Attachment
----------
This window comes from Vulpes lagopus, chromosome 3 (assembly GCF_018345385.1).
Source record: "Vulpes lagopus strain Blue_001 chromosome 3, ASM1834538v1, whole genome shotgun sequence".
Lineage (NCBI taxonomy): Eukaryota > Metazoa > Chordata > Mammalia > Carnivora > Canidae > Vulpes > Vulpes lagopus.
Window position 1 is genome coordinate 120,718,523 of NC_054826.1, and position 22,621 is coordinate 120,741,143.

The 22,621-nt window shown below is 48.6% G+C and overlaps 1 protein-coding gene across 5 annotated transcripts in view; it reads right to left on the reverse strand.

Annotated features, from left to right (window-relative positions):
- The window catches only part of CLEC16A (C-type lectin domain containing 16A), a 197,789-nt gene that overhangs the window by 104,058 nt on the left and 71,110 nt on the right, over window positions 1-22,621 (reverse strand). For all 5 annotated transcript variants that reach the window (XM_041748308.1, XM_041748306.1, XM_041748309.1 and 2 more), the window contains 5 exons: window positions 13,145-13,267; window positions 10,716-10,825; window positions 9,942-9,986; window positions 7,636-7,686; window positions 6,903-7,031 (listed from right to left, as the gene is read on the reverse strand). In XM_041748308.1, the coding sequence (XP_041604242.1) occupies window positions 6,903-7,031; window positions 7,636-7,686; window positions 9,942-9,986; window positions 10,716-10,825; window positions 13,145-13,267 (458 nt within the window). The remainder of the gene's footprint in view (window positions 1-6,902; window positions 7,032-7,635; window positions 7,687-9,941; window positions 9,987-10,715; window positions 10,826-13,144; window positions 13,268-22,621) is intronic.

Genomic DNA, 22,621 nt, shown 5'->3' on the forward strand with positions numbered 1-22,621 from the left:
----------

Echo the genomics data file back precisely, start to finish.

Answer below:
This window comes from Vulpes lagopus, chromosome 3 (assembly GCF_018345385.1).
Source record: "Vulpes lagopus strain Blue_001 chromosome 3, ASM1834538v1, whole genome shotgun sequence".
Lineage (NCBI taxonomy): Eukaryota > Metazoa > Chordata > Mammalia > Carnivora > Canidae > Vulpes > Vulpes lagopus.
Window position 1 is genome coordinate 120,718,523 of NC_054826.1, and position 22,621 is coordinate 120,741,143.

The 22,621-nt window shown below is 48.6% G+C and overlaps 1 protein-coding gene across 5 annotated transcripts in view; it reads right to left on the reverse strand.

Annotated features, from left to right (window-relative positions):
- The window catches only part of CLEC16A (C-type lectin domain containing 16A), a 197,789-nt gene that overhangs the window by 104,058 nt on the left and 71,110 nt on the right, over window positions 1-22,621 (reverse strand). For all 5 annotated transcript variants that reach the window (XM_041748308.1, XM_041748306.1, XM_041748309.1 and 2 more), the window contains 5 exons: window positions 13,145-13,267; window positions 10,716-10,825; window positions 9,942-9,986; window positions 7,636-7,686; window positions 6,903-7,031 (listed from right to left, as the gene is read on the reverse strand). In XM_041748308.1, the coding sequence (XP_041604242.1) occupies window positions 6,903-7,031; window positions 7,636-7,686; window positions 9,942-9,986; window positions 10,716-10,825; window positions 13,145-13,267 (458 nt within the window). The remainder of the gene's footprint in view (window positions 1-6,902; window positions 7,032-7,635; window positions 7,687-9,941; window positions 9,987-10,715; window positions 10,826-13,144; window positions 13,268-22,621) is intronic.

Genomic DNA, 22,621 nt, shown 5'->3' on the forward strand with positions numbered 1-22,621 from the left: